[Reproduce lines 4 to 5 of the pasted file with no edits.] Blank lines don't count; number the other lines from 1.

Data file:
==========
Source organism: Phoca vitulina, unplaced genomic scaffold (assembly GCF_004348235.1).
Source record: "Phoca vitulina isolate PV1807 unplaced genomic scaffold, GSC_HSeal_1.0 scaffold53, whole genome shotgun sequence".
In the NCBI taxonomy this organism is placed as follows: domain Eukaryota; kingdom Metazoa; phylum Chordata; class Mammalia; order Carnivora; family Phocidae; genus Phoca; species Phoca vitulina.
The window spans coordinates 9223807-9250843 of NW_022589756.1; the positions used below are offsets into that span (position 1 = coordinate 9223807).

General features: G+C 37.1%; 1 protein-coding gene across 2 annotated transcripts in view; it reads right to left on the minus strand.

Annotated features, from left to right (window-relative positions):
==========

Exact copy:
The window spans coordinates 9223807-9250843 of NW_022589756.1; the positions used below are offsets into that span (position 1 = coordinate 9223807).

General features: G+C 37.1%; 1 protein-coding gene across 2 annotated transcripts in view; it reads right to left on the minus strand.